The American School of Classical Studies at Athens is pleased to announce the publication of Hesperia 86.4. Topics in this issue include the presentation of a recently discovered Late Minoan I sealstone from Pylos that bears a highly detailed combat scene; a look at how Solon’s abolishment of debt in Archaic Athens shows signs of influence by earlier Near Eastern practices; the publication of a previously unpublished votive deposit uncovered near the Sanctuary of Zeus at Nemea in 1925; and a look at how the work of Georg von Peschke, a celebrated artist employed by ASCSA excavations at Corinth, can be placed within the contexts of the Greek avant-garde and the creative identity of the School in the first half of the 20th century.
Subscribers can read the issue online at JSTOR, which now hosts all current issues of Hesperia as well as an archive of past volumes.
The Combat Agate from the Grave of the Griffin Warrior at Pylos, by Sharon R. Stocker and Jack L. Davis, presents a stunning engraved sealstone discovered during the 2015 excavation of the grave of the Griffin Warrior near the Palace of Nestor at Pylos. While the scene of a warrior dispatching two opponents has many known artistic parallels, it is the high degree of detail given to the human forms, weaponry, and clothing that makes this piece a welcome addition to the Aegean iconographic corpus. Based on their analysis, the authors posit that the sealstone was manufactured on Crete in the Late Minoan I period.
Debt and Its Aftermath: The Near Eastern Background to Solon’s Seisachtheia, by Josine Blok and Julia Krul, looks at the unique measure taken by Solon in Archaic-period Athens to cancel all debts, abolish debt slavery, and bring back those individuals who had been sold abroad. The similarities in his poems about his legal reforms show that for this innovation, he drew on the tradition of periodic debt remission and liberation of debt slaves by royal decree in the empires of ancient Mesopotamia, about which he may have heard during his travels in the Near East.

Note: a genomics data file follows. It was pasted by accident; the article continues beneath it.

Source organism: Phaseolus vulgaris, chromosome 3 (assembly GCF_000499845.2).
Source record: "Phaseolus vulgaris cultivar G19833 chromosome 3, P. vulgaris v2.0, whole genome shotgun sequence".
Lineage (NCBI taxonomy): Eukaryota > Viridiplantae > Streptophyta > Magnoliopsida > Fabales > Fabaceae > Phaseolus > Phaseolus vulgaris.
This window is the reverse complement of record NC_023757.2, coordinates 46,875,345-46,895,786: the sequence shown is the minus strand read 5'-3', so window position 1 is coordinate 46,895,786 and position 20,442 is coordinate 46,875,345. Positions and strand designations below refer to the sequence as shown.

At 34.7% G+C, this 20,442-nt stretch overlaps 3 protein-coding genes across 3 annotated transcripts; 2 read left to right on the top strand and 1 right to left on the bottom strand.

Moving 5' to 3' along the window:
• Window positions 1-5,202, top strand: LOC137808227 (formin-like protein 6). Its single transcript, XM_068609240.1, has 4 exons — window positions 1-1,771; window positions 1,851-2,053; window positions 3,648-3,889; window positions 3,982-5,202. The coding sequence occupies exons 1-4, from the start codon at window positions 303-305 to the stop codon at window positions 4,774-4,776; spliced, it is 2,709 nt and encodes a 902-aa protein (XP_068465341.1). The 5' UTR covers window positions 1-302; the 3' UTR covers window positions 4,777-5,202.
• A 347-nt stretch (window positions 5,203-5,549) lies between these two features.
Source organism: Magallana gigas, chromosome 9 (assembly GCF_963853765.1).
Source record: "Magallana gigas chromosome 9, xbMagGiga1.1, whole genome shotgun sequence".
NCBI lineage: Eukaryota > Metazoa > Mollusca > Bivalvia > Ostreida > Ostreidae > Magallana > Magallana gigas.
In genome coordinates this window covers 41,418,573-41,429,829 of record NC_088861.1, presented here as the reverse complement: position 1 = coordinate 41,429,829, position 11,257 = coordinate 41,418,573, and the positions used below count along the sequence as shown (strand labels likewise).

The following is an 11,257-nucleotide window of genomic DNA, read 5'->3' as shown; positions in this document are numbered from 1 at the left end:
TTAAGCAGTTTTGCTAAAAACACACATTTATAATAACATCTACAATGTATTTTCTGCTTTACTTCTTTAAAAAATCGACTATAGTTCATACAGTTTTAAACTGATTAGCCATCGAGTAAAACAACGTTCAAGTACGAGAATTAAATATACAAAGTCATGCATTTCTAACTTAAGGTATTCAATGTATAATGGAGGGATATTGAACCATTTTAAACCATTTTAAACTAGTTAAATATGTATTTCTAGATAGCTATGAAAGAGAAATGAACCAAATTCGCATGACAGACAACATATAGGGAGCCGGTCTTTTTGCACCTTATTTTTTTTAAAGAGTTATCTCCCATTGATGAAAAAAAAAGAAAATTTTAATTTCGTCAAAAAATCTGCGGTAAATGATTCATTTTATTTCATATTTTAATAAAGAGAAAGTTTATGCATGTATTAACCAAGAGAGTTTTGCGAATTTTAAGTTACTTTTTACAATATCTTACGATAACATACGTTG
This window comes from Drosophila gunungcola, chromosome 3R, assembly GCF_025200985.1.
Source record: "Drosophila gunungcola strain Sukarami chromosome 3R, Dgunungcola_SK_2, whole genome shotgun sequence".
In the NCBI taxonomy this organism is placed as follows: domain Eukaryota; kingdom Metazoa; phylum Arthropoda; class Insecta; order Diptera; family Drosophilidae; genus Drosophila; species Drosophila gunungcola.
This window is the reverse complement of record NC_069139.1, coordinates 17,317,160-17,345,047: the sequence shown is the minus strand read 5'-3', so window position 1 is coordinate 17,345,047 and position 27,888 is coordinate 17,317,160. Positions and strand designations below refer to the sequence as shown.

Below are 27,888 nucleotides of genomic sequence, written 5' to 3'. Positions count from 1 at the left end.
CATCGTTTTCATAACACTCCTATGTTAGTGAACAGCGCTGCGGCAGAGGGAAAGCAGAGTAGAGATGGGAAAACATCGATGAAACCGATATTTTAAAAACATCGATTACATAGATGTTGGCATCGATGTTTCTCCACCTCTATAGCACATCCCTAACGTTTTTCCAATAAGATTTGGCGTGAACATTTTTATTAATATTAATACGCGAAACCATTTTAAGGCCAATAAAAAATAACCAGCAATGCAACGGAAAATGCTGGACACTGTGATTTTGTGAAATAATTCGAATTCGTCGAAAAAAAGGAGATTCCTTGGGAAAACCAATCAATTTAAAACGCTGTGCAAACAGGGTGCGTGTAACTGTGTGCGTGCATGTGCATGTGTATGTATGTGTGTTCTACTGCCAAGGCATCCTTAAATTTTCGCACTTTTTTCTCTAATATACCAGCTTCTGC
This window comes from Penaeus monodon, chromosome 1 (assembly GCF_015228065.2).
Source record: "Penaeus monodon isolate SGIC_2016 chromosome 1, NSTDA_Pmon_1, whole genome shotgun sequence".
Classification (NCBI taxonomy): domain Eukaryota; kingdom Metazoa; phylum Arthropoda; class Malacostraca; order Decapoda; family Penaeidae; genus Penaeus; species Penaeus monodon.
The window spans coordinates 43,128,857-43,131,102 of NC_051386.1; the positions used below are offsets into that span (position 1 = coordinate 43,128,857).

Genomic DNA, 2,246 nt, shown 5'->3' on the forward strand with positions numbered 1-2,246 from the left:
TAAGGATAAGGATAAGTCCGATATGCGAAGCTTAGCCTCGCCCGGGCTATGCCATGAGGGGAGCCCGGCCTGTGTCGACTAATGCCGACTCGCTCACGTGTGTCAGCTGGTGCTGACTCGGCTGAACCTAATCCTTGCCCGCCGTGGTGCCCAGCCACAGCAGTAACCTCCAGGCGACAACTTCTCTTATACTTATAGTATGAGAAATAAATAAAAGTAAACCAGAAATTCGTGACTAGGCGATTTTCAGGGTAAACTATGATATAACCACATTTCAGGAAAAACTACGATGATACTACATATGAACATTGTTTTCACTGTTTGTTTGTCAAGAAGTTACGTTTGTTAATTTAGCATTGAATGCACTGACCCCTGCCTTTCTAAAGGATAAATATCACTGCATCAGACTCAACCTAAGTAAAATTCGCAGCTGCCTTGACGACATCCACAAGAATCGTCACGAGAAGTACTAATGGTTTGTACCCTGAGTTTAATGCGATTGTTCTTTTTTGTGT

The Rawson Deposit: Evidence of an Archaic Spring Shrine near the Sanctuary of Zeus at Nemea, by Signe Barfoed, examines an Archaic-period votive deposit from Nemea that was found to comprise Corinthian miniature pottery as well as other Argive, Attic, and local wares. The assemblage from this deposit, studied first, and most extensively, by Marion Rawson in the 1930s, is today incomplete after it was moved from one location to another due to World War II. This article examines the history of the deposit through the study of the extant material and the original excavation notebook, photographs, and watercolor paintings to present a complete overview of the material. The author catalogues a representative selection of finds, and through their analysis, she suggests that the deposit belonged to a rural spring shrine devoted to Demeter and Kore, perhaps the Adrasteia Spring mentioned by Pausanias, that provided water for the Sanctuary of Zeus in the 6th century.
Flights of Archaeology: Peschke’s Acrocorinth, by Kostis Kourelis, looks at the life and work of Georg Vinko von Peschke, a celebrated artist in 1930s Greece and a staff member of the American School excavations in Corinth, Isthmia, and Olynthos. His painting Acrocorinth (1932), created while carrying out the castle’s architectural survey, provides insights into the creative dimensions behind the School’s scholarly identity. Peschke brought archaeological practices into a direct conversation with Greek modernist poetics that sought to incorporate old historical landscapes with new and radical conceptions of the self.